I am a proud descendant of Henry Earnest. There has been quite a bit of research done on his family. He came from Switzerland with his parents who died enroute. He was taken in by Lawrence Stephens and at age married Lawrence’s daughter Mary. By 1771, they moved from the Shenandoah Valley in Virginia south into what would  become eastern Tennessee. There above the Nollichucky River he built what is known today as the Earnest Fort House.

Earnest Fort House from rear

Earnest Fort House from rear

Earnest Fort House from front

Earnest Fort House from front

I got to visit the home of Henry & Mary and it so makes one wish to see it as they knew it. As the road crosses the river today, the first thing you see is what has to be the back facing the river and road. There are three stories here and rather ugly. Wonder what once was? Then if you walk up the hill and look at the other side, you find a nice front door and stoop at the second story. But for what we don’t know about it’s first days we do know that it still looks like the fortress it has always been.

Henry died in 1809 and I have seen transcripts of his will but this time I found the ever lovely inventory and sale. So what fibery wonders did the family own? Quite a bit actually. The inventory lists less than the sale but both are interesting. So the inventory lists: 14 head of sheep, 1 loom reeds and gears etc, 2 hackles, 1 cotton wheel, 2 small wheels, 1 check wheel, set of spools, 1 ps fulld cloth, ps fulld linsey, some quantity of unbroke flax. This seems like quite the spinning and weaving shop.

But then we read the sale list and there is even more. Sale was 26 April 1809.

Mary bought back one pair cotton cards for  $.10, spinning wheel for $.10. Then quite a bit of the rest was bought by either sons or sons-in-law with a couple others sprinkled in. William Brown bought 6 yds. fulled cloth for $9.03, Samuel Snapp 3 yds. fulled linsey for $3, and 1 quill wheel $.29, and 1 reed and geers $.25, William Brown 3 yds. fulled linsey $2.50, Ezekiel Stanbury 3 yds. fulled linsey $2.48, Joseph Looney 2 3/4 yds. fulled linsey $2.02, and reed and geers $.97, Felix Earnest 8 1/4 yds. fulled cloth $14.50, John Cox 1 spinning wheel $1.20, Jacob Hiess 1 loom $4, Samuel D. Warren 1 reed and gers $1.61 and and another reed and gers $.81, Peter Earnest set of spools $.71, George Wells set of spools $.34, and 6 1/2 lb. wool $2.40, Peter Earnest 1 hackle $1.34, 7 sheep $8.27, and 7 sheep $5.02, Nicholas Long unbroke flax $1.16, Adam Shurley 1 clock reel $.80, Jacob Recer 5 lb. of wool $1.89, Jacob Earnest 7 lb. wool $3.25.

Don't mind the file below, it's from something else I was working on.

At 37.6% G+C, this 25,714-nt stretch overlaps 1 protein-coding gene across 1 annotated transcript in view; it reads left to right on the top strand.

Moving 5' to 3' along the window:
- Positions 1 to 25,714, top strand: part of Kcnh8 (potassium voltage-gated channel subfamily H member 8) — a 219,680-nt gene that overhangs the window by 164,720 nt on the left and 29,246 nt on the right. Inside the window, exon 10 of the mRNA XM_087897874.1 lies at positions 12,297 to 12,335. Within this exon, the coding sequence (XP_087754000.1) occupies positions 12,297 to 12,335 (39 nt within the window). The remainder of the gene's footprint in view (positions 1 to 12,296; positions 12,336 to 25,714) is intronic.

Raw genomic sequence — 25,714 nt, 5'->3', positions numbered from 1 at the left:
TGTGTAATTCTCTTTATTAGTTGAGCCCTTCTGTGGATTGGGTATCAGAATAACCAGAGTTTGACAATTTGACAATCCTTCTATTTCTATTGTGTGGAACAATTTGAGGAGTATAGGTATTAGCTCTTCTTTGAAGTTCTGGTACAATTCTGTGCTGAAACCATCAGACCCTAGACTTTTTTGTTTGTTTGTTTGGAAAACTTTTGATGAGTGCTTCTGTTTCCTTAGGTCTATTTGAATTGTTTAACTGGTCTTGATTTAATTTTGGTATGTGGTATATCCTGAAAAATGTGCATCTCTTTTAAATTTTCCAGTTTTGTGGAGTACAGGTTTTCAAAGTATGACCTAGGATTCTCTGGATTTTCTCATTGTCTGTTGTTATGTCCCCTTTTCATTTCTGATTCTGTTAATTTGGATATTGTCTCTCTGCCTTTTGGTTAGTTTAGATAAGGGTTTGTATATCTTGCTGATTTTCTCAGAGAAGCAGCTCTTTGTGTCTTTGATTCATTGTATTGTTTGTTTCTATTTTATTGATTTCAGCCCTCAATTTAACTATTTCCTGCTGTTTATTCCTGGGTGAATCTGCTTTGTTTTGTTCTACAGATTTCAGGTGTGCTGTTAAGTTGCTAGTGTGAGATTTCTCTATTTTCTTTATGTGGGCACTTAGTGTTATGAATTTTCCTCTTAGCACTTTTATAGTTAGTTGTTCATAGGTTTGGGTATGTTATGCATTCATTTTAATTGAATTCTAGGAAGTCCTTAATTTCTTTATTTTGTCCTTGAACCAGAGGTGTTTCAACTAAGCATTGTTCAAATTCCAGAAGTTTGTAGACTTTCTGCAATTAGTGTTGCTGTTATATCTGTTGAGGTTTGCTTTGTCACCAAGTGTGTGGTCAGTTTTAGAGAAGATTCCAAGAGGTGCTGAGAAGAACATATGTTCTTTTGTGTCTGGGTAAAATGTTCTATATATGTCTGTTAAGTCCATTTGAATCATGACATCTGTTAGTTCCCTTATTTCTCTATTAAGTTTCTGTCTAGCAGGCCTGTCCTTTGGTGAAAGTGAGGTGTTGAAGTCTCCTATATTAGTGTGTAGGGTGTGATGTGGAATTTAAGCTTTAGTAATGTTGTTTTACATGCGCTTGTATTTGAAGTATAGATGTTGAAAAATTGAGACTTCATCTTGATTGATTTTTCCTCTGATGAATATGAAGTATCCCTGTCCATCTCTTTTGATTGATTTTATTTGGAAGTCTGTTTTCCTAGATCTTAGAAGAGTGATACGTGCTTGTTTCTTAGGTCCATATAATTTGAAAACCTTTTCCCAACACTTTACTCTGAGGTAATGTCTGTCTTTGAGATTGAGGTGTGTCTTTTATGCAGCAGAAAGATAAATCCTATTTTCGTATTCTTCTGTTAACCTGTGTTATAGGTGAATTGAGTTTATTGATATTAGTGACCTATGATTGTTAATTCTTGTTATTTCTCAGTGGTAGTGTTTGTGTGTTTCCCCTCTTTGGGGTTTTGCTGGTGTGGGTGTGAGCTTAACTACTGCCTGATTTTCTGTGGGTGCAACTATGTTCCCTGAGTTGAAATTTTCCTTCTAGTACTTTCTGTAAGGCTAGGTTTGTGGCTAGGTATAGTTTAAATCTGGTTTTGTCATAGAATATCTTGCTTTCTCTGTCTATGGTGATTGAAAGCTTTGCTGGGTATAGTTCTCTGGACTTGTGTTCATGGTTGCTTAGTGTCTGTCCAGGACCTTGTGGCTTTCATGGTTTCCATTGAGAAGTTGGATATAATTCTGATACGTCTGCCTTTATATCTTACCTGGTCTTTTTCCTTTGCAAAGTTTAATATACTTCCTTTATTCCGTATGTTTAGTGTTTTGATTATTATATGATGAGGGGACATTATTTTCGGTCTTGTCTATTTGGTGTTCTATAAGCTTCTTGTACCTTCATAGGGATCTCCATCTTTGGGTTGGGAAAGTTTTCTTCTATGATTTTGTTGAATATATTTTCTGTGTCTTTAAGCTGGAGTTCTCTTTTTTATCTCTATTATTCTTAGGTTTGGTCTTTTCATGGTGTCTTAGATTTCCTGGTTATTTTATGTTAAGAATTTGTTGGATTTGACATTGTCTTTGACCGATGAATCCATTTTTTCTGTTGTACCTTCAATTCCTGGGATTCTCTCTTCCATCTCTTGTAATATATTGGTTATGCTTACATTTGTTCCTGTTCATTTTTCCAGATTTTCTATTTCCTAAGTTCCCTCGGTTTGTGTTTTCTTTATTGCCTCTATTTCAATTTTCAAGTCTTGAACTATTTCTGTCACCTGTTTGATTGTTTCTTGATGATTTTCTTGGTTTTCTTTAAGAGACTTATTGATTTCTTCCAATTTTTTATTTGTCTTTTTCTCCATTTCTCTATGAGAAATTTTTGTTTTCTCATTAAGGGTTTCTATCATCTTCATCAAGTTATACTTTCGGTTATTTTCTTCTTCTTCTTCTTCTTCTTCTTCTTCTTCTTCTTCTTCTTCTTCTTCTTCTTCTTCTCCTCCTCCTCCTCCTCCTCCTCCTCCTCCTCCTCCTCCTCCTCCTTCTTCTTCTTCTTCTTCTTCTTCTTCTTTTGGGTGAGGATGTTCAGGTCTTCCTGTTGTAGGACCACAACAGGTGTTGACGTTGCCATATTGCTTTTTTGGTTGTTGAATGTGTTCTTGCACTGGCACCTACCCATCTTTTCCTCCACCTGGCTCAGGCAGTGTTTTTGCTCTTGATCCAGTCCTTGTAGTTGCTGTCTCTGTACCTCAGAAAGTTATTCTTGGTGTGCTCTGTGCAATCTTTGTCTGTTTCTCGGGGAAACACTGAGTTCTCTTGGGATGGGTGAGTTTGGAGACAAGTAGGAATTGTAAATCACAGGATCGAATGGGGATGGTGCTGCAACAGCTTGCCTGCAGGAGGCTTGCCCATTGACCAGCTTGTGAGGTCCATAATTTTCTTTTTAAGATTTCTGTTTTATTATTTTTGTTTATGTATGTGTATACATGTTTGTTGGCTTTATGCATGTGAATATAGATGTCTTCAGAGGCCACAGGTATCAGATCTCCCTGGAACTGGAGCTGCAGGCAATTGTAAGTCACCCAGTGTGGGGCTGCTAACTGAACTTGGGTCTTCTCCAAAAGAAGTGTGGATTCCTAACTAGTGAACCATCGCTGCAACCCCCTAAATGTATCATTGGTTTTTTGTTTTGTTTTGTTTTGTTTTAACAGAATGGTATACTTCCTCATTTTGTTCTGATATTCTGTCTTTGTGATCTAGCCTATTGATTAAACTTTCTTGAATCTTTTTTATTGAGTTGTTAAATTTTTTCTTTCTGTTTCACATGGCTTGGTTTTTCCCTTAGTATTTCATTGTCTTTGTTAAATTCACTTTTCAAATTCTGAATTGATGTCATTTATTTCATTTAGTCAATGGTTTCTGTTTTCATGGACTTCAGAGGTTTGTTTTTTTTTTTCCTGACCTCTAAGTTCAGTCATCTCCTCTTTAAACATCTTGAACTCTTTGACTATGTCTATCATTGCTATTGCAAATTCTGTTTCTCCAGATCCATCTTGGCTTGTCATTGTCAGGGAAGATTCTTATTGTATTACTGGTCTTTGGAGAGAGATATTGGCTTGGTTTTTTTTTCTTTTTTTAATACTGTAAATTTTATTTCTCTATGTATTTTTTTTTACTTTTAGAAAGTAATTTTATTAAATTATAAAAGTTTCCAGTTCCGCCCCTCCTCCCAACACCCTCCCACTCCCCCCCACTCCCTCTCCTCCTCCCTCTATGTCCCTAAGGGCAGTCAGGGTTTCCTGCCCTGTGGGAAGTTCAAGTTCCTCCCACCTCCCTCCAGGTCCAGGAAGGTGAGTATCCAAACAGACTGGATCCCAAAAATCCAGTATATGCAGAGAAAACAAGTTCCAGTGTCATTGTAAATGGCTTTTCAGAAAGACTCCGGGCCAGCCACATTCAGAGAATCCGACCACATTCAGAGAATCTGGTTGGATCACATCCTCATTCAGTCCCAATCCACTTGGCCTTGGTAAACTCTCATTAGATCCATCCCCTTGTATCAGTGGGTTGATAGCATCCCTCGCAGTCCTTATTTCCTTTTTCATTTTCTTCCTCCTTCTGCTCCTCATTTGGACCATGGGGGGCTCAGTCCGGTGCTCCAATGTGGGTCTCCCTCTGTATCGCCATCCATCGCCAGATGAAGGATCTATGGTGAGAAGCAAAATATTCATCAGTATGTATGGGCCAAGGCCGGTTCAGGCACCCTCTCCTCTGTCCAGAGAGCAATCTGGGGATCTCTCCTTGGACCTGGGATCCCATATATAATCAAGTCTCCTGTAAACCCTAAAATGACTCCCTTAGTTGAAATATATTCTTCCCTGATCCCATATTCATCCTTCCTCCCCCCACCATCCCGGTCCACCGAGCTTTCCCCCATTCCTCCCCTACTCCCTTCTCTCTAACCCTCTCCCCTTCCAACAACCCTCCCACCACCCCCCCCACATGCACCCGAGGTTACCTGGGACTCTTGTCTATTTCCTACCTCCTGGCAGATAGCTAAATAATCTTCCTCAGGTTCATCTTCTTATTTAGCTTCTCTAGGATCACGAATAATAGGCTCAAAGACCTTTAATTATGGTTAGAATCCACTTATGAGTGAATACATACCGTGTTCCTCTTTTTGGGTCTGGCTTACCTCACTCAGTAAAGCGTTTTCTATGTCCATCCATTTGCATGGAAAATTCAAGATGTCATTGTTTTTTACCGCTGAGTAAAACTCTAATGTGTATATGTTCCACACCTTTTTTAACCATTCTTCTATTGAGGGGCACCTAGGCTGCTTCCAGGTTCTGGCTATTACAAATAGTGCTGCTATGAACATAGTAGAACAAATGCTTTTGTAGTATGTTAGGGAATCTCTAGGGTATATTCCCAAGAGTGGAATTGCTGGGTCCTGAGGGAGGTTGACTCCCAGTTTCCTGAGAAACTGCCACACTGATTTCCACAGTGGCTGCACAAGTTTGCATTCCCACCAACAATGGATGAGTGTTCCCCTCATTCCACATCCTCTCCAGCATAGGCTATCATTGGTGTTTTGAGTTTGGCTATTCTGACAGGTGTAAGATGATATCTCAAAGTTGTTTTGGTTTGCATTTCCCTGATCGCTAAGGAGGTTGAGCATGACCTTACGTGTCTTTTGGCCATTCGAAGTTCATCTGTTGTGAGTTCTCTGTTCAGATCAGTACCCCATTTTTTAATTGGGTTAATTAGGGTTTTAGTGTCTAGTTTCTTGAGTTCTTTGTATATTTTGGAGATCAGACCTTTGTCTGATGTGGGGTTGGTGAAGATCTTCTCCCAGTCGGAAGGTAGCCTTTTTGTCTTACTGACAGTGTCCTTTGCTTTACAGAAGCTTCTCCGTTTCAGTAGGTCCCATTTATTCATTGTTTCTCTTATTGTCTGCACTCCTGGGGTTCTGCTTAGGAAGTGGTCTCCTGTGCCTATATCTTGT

From these two lists I am thinking that Mary Earnest had a great loom set up with various reeds and “gers” or “gears” (I love the terminology in inventories for loom accessories.) I also am thinking that her daughters had set ups of their own and sent their husbands to the sale to get some of mom’s “reeds and gers” for themselves. After Henry’s death she lived with her son Peter, and I am thinking she kept at a bit of cotton spinning but that was it.

My direct ancestor, Felix Earnest, seems to have gotten quite a bit of cloth ready to be made up into something. Actually it reminds me that my dress fabric I wove was a 9 yard warp which off the top of my head I cannot tell you how much cloth came off the loom and was wet finished, but I think I have a bit of perspective of the 8 1/4 yds. fulld cloth he bought and what it took to make it. Alas mine was wet finished in a washing machine so I did get it a bit easier. I wonder if he got it for his new wife. My ancestress, Sarah North, had died in 1807 and Henry married Sarah Oliphant in 1808. I wonder if she was a spinner and weaver as Felix didn’t buy any of those items? Maybe a gift of cloth was a blessing.